The bill’s sponsor, Rep. Claudia Tenney (R-NY), said “This bipartisan bill is a step in the right direction to rollback harmful regulations that have crippled our community financial institutions. Mandating one-size-fits-all regulations places costly and unmanageable burdens on our small financial institutions. This shows just how out-of-touch Washington bureaucrats are with our local communities. The Community Institution Mortgage Relief Act works to reverse this problem by lowering the cost of credit for low-income borrowers and rolling back onerous escrow regulations that continue to drive community institutions out of the mortgage lending market. I’m grateful to Chairman Hensarling for his leadership in working to pass this important bill, and I look forward to continuing to work alongside the Financial Services Committee to roll back onerous regulations and get our economy moving again.”

The bill passed the House with bipartisan support 294-129. 

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Rothfus: Financial CHOICE Act and the American dream

2017/05/30


When I talk to constituents in western Pennsylvania, I hear a common concern: some in this country are thriving and getting ahead, but many believe the American dream is moving further from their reach. Big businesses, the wealthy and well-connected are doing fine, while millions of hard-working Americans – mom-and-pop business owners and those on Main Street – face one barrier after another to their success.

Today, we have a two-speed economy, but all Americans deserve a chance at success, not just those in Washington, D.C., or those at the top.

A major cause of this two-speed economy is the failed Dodd-Frank financial control law that was imposed after the financial crisis. That bill, which spawned thousands of pages of new rules and regulations, promised an end to “Too Big to Fail” and a return to a healthy, stable economy.

Unfortunately, the outcome has been the exact opposite.

Over-regulated community banks are being merged into bigger banks, households have lost access to vital financial services, and capital for small businesses has dried up.

If anything, “Too Big to Fail” has been enshrined in law and small banks have been dubbed “Too Small to Succeed.”

House Republicans’ Financial CHOICE Act, however, will roll back Dodd-Frank’s misguided policies and replace them with new rules that will create more opportunity, choice and economic freedom for all Americans.

I support the Financial CHOICE Act because I know that it will revitalize our economy by creating the conditions for competitive, transparent and innovative capital markets. Yet, there are those – especially big banks – who oppose Financial CHOICE.

That is because the many reforms we propose are designed not to bolster the big banks, but to level the playing field for small financial institutions, some 1,600 of which have either closed or been forced to merge since the implementation of Dodd-Frank.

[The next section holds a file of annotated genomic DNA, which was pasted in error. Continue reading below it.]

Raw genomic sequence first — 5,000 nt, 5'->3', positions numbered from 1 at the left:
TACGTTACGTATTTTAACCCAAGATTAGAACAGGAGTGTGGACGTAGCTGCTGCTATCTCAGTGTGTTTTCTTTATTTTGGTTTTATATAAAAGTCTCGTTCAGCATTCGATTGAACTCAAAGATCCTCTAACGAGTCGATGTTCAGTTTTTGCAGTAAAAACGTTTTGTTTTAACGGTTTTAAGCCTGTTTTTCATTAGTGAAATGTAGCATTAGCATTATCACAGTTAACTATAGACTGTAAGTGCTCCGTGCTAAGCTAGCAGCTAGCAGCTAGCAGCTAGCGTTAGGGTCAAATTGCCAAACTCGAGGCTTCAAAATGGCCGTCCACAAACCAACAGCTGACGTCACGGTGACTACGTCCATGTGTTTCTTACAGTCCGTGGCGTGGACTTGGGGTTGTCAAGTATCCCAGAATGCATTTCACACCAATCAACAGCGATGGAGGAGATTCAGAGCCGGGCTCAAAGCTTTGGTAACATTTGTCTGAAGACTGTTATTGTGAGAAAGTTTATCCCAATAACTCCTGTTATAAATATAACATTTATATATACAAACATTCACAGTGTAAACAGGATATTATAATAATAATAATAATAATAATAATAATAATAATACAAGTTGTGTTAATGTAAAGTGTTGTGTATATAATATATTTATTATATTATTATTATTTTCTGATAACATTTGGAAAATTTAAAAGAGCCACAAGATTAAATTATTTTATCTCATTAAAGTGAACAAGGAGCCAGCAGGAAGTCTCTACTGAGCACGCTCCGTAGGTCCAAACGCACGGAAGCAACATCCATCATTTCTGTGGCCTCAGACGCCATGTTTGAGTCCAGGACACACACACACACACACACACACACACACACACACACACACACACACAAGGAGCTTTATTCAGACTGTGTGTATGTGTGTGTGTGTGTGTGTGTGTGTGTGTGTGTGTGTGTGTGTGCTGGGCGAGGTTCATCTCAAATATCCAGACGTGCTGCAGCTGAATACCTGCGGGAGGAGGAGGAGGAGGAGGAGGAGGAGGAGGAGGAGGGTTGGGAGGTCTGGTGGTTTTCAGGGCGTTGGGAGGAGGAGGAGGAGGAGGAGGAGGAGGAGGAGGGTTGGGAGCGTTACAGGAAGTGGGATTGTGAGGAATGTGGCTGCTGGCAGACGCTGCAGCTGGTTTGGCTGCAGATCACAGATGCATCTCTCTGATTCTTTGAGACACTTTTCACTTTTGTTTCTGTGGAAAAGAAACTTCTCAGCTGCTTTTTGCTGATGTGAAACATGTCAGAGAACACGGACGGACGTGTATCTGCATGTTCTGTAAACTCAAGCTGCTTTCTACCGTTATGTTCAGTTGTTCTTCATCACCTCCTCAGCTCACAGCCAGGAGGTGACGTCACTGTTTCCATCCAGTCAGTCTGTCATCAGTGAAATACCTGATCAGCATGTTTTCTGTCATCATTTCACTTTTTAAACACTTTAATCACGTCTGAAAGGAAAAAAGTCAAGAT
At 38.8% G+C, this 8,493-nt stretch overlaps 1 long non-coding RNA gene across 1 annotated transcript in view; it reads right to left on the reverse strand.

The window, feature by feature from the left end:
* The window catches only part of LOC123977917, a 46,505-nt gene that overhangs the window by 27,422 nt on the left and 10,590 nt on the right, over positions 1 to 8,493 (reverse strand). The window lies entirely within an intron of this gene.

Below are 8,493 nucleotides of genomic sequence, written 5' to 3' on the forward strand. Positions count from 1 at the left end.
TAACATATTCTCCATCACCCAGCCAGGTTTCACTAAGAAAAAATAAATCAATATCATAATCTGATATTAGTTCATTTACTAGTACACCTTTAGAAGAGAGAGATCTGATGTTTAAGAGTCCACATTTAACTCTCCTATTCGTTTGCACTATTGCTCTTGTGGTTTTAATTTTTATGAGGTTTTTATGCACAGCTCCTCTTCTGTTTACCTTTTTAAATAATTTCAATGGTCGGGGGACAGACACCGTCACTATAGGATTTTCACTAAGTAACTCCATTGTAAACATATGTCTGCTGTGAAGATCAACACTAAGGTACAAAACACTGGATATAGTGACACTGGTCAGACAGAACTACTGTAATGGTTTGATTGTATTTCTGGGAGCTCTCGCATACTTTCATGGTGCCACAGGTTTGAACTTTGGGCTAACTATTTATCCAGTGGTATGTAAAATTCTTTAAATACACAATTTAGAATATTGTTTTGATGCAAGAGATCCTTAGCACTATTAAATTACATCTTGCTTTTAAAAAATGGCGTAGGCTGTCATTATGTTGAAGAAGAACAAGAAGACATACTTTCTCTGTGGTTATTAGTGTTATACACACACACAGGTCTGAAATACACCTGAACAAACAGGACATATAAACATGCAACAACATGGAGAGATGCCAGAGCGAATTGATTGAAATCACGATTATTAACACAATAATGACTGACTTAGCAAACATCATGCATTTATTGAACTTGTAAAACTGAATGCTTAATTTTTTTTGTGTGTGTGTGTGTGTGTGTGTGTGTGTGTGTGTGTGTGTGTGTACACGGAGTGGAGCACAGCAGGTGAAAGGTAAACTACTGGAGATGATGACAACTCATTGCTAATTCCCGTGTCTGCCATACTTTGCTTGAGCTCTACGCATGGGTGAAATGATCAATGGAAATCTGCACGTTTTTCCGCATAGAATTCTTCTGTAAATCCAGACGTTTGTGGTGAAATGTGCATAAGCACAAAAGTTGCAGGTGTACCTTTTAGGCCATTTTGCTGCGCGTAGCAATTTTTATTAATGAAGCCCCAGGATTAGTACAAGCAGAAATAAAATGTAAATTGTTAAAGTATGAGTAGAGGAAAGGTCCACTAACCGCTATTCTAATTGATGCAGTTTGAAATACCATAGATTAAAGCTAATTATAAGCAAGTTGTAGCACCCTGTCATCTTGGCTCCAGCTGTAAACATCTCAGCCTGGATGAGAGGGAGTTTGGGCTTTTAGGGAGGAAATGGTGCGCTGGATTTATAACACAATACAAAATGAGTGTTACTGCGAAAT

Financial CHOICE gives everyone a fair chance at the American dream.

Our bill accomplishes this by right-sizing regulations for community banks and incentivizing firms to adopt more conservative practices such as holding high levels of capital.

When institutions begin to flourish and thrive again, lower-income and middle-class consumers, as well as small businesses, that rely on the services of community banks will once again have more choices and better access to the products and services they need to live their daily lives and conduct their businesses.

The Financial CHOICE Act also holds bad actors accountable by increasing penalties for financial fraud. In fact, we are proposing the toughest penalties in history for financial fraud.

Our bill also promises to end “Too Big to Fail” – taxpayer-funded bailouts will be stopped once and for all.

One of the worst outcomes of Dodd-Frank was that it prompted unelected regulators to come up with thousands of pages of rules, many of which hurt consumer choice and stifled economic growth. The people’s elected representatives were largely removed from the process, giving unaccountable bureaucrats unchecked power to micromanage our financial system.

The Financial CHOICE Act fixes the rulemaking process by increasing transparency, enhancing the voice of Congress and ensuring that the rules that govern our economy are subject to cost-benefit analysis. At the very least, Washington should not support policies that hurt more than they help.

President Donald Trump spoke during his inaugural address of the “forgotten man and woman” in America.

Washington over-regulation, too, often does them real harm. The Financial CHOICE Act offers a better way – more accountability, more transparency, tougher penalties, and good regulation.

If the reforms in the Financial CHOICE Act become law, we can say goodbye to the two-speed economy and hello to financial choice and opportunity for all Americans.

U.S. Rep. Keith Rothfus, R-Sewickley, represents the 12th Congressional District. Read More

Barr: Dodd-Frank changes needed for accountability, economic growth

2017/05/24